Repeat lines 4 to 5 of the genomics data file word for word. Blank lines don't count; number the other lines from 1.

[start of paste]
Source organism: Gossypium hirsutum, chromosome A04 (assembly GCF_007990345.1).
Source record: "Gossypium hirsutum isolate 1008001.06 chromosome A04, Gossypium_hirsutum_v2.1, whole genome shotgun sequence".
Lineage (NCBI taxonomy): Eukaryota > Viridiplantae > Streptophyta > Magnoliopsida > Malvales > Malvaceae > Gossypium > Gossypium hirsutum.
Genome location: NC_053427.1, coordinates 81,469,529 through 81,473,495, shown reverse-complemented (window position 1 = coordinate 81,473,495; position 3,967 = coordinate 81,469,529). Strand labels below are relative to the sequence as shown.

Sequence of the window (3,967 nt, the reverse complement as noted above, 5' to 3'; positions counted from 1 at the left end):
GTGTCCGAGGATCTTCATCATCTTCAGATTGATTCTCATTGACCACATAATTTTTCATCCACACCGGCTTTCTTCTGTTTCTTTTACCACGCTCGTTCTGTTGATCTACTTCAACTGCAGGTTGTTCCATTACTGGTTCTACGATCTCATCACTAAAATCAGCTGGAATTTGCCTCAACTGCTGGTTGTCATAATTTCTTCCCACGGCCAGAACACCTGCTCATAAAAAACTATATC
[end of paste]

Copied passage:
Genome location: NC_053427.1, coordinates 81,469,529 through 81,473,495, shown reverse-complemented (window position 1 = coordinate 81,473,495; position 3,967 = coordinate 81,469,529). Strand labels below are relative to the sequence as shown.

Sequence of the window (3,967 nt, the reverse complement as noted above, 5' to 3'; positions counted from 1 at the left end):